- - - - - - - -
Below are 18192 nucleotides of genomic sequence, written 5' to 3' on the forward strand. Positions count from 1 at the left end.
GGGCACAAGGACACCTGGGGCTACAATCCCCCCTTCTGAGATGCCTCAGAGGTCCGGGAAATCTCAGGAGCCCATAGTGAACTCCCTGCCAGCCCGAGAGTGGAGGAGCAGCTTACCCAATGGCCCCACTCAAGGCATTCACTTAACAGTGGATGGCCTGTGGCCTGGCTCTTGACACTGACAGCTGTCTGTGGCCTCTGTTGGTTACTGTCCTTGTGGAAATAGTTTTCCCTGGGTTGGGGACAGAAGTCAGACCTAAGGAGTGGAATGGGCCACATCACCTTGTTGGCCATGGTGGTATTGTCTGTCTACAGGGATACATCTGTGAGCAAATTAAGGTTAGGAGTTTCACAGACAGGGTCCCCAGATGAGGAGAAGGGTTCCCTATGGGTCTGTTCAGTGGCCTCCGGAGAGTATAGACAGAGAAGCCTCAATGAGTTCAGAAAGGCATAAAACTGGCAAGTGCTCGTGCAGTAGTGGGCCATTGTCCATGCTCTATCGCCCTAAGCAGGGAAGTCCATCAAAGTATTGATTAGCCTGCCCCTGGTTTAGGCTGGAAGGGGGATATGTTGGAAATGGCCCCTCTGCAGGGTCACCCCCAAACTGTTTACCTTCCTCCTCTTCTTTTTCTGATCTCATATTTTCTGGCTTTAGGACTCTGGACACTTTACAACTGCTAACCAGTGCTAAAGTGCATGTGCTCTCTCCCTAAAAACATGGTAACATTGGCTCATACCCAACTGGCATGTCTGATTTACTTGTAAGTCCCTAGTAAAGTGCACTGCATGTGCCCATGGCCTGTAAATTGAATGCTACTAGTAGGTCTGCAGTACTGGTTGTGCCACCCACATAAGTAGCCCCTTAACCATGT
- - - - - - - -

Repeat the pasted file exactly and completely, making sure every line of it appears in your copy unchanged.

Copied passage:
Below are 18192 nucleotides of genomic sequence, written 5' to 3' on the forward strand. Positions count from 1 at the left end.
GGGCACAAGGACACCTGGGGCTACAATCCCCCCTTCTGAGATGCCTCAGAGGTCCGGGAAATCTCAGGAGCCCATAGTGAACTCCCTGCCAGCCCGAGAGTGGAGGAGCAGCTTACCCAATGGCCCCACTCAAGGCATTCACTTAACAGTGGATGGCCTGTGGCCTGGCTCTTGACACTGACAGCTGTCTGTGGCCTCTGTTGGTTACTGTCCTTGTGGAAATAGTTTTCCCTGGGTTGGGGACAGAAGTCAGACCTAAGGAGTGGAATGGGCCACATCACCTTGTTGGCCATGGTGGTATTGTCTGTCTACAGGGATACATCTGTGAGCAAATTAAGGTTAGGAGTTTCACAGACAGGGTCCCCAGATGAGGAGAAGGGTTCCCTATGGGTCTGTTCAGTGGCCTCCGGAGAGTATAGACAGAGAAGCCTCAATGAGTTCAGAAAGGCATAAAACTGGCAAGTGCTCGTGCAGTAGTGGGCCATTGTCCATGCTCTATCGCCCTAAGCAGGGAAGTCCATCAAAGTATTGATTAGCCTGCCCCTGGTTTAGGCTGGAAGGGGGATATGTTGGAAATGGCCCCTCTGCAGGGTCACCCCCAAACTGTTTACCTTCCTCCTCTTCTTTTTCTGATCTCATATTTTCTGGCTTTAGGACTCTGGACACTTTACAACTGCTAACCAGTGCTAAAGTGCATGTGCTCTCTCCCTAAAAACATGGTAACATTGGCTCATACCCAACTGGCATGTCTGATTTACTTGTAAGTCCCTAGTAAAGTGCACTGCATGTGCCCATGGCCTGTAAATTGAATGCTACTAGTAGGTCTGCAGTACTGGTTGTGCCACCCACATAAGTAGCCCCTTAACCATGT